True grit survives 81 years of ranching


Millie Decker is my hero.

In the land of movie stars, millionaires, beautiful people who have purchased their looks on plastic surgeon’s gurneys, Millie Decker is Malibu, California’s rare gem: the real thing.

Millie Decker, at age 81, has held staunchly on to her ranch in Decker Canyon in spite of skyrocketing property taxes, nasty neighbors, real estate brokers with outlandish offers to buy her out, and blazing fires.

She is the most seasoned of all firefighters, and works hard to save the homestead that she has spent years cultivating.

A lifetime of skills. “She’s been dealing with wildfires ever since the Pacific Coast Highway was just a wagon trail,” her daughter Bonnie told author Jake Halpern.

It was this conversation that convinced Halpern he had to meet this woman.

A recent photograph of Millie in Halpern’s book, Braving Home, shows a woman dressed in full rodeo regalia, demonstrating how to lasso cattle.

She spent her childhood winning rodeo bull-riding competitions, and by age 16 she was racing horses at fairs throughout southern California

“It took an enormous amount of wrist strength to work the reins of a racehorse, and Millie conditioned herself by milking the cows as much as she could.

“Within a few years she was jockeying professionally, riding against men who jealously guarded the sport as a bastion of masculinity,” Halpern writes.

Being brave. These experiences toughened her up, making her brave enough to hang on to her home while others try to push her out.

Now widowed, Millie and Jimmy had carved, quite literally, their horse ranch on four levels of rocky canyon.

Daughter Bonnie lives on one tier, son Chip yet another, a renter on the top tier.

“They all lived on the same ranch, but most of the time you would hardly know it, for the rise was so steep that no matter where you were it was almost impossible to see the tier above or below you,” Halpern explains.

Their ranch is worth millions, yet they have no fire insurance.

In Malibu, fire insurance is horribly expensive. The Deckers rely on brush-clearing, a constant supply of wet gunnysacks and experience as their fire insurance.

A dynamiter. Jimmy had been famous as a dynamiter, blasting holes for swimming pools or splitting a massive boulder that was on the verge of crushing a mansion.

He often worked on movie sets. He made lots of friends in his work, and visitors to Decker Canyon had included Rock Hudson, Cary Grant, Clark Gable, Orson Welles.

Many early Westerns were shot not far from Decker Canyon, and over the years Millie and her father, Perc, came to know Buck Jones, Leo Carrillo, Roy Rogers, Dale Evans and John Wayne.

Bill Boyd, known as Hopalong Cassidy, lives just across the canyon and was a good family friend.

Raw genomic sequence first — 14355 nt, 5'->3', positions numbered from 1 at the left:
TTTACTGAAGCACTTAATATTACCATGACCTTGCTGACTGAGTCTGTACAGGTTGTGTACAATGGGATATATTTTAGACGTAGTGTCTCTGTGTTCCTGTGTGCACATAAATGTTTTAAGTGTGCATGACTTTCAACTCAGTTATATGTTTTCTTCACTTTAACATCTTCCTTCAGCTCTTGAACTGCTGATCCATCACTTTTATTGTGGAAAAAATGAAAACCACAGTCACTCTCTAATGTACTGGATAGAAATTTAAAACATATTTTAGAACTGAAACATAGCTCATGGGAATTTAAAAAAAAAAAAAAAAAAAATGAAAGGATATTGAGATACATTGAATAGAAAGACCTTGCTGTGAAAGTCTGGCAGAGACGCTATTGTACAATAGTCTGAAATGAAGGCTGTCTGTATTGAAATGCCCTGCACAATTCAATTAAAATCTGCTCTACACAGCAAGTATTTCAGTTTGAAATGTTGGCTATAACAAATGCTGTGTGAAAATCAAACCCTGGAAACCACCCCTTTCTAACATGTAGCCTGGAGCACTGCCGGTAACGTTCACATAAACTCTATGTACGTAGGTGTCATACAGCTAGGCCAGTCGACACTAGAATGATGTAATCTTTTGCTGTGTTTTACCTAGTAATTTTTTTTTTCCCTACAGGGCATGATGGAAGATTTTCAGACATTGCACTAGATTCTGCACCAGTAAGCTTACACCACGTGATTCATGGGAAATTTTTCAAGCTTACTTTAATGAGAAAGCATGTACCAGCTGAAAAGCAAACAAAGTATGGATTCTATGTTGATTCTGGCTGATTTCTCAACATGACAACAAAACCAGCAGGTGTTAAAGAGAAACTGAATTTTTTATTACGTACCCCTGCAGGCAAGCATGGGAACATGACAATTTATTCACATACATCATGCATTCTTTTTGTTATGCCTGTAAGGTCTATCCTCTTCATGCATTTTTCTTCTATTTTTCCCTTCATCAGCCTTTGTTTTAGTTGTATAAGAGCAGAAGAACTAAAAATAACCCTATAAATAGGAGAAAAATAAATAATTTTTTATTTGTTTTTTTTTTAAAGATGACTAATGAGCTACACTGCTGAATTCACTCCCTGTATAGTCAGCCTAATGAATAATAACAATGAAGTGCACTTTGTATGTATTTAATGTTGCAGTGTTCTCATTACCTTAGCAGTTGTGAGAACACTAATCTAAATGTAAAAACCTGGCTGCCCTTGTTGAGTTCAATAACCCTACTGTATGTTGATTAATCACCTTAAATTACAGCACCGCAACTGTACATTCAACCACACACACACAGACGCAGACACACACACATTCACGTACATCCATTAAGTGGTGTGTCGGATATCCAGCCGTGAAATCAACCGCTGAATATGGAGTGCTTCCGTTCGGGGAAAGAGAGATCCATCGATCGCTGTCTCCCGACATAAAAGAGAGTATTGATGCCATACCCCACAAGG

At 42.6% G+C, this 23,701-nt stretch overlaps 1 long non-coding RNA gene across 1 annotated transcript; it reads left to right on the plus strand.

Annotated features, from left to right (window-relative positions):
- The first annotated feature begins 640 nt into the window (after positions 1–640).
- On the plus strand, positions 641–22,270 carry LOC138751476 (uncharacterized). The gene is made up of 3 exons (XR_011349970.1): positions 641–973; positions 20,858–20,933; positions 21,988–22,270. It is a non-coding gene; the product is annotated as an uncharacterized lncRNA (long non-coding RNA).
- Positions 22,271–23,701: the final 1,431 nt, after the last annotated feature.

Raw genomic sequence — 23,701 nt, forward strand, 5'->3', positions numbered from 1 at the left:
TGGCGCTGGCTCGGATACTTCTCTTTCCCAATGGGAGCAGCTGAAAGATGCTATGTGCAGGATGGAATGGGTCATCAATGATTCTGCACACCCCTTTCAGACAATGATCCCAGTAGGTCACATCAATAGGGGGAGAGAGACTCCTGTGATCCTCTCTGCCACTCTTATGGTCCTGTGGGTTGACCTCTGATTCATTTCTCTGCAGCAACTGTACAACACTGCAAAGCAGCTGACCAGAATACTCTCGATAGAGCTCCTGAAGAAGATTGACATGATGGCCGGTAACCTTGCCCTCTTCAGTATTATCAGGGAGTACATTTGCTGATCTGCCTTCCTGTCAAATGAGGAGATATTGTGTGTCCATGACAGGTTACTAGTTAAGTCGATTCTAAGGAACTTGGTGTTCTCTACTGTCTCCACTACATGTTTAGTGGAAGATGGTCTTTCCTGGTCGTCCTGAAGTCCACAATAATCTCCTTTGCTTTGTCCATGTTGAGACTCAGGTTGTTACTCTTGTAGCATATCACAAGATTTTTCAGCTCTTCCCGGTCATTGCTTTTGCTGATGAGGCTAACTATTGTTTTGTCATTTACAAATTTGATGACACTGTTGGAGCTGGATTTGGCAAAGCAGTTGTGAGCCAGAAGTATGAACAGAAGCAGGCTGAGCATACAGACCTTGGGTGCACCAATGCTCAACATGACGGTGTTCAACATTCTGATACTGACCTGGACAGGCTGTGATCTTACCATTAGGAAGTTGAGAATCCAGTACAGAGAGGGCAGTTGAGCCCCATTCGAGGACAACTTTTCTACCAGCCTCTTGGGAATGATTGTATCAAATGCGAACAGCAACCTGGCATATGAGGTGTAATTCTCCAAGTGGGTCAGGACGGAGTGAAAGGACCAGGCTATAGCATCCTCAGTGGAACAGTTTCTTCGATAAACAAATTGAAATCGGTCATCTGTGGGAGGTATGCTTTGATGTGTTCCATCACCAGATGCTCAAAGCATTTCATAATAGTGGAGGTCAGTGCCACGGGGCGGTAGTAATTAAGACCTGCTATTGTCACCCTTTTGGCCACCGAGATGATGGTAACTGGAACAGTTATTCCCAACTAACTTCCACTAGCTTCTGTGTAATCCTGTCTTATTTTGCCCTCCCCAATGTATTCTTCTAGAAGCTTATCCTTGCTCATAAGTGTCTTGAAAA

It seems ironic that Donna Douglas, who played Elly May Clampett for television’s Beverly Hillbillies, is a cousin.

The Deckers are sort of the opposite of the Beverly Hillbillies, for they are accused of being the hillbillies who stayed on their Malibu farm, while mansions spring up all around them.

Talking about fires. “So, I guess you want to talk about fires,” Millie finally said to the author.

She described her first fire in 1928, at age 8, watching her parents furiously beat the ground with wet gunnysacks in an attempt to smother the flames.

She still remembers the incredibly intense heat.

A few years later, she and her sister were ushered in to the principal’s office for dreadful news: another wildfire had swept through their canyon and both of their parents were dead.

Millie and her sister left the school and were sobbing by the side of the road when her two parents drove around the bend in their automobile. Millie’s parents were survivors.

Lacking water. The howling canyon winds and dry brush is only part of the problem.

“We never had much water up here in the canyon,” Millie explains.

“We rely on spring water. And we still fight fires with the gunnysacks and barrels.”

Millie Decker has never lost a house or a horse to fire, an incredible point of pride.

She still likes to ride her palomino in her corral and hike the remote corners of her ranch. She can’t picture herself any place else.

In a land where youth, beauty and wealth seem to prevail, Millie Decker has proven that it takes more true grit to survive 81 years ranching in wildfire canyon than any actor could ever pretend to possess.

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Judith Sutherland, born and raised on an Ohio family dairy farm, now lives on a 70-acre farm not far from the area where her father’s family settled in the 1850s. Appreciating the tranquility of rural life, Sutherland enjoys sharing a view of her world through writing. Other interests include teaching, reading, training dogs and raising puppies. She and her husband have two children, a son and a daughter, and three grandchildren.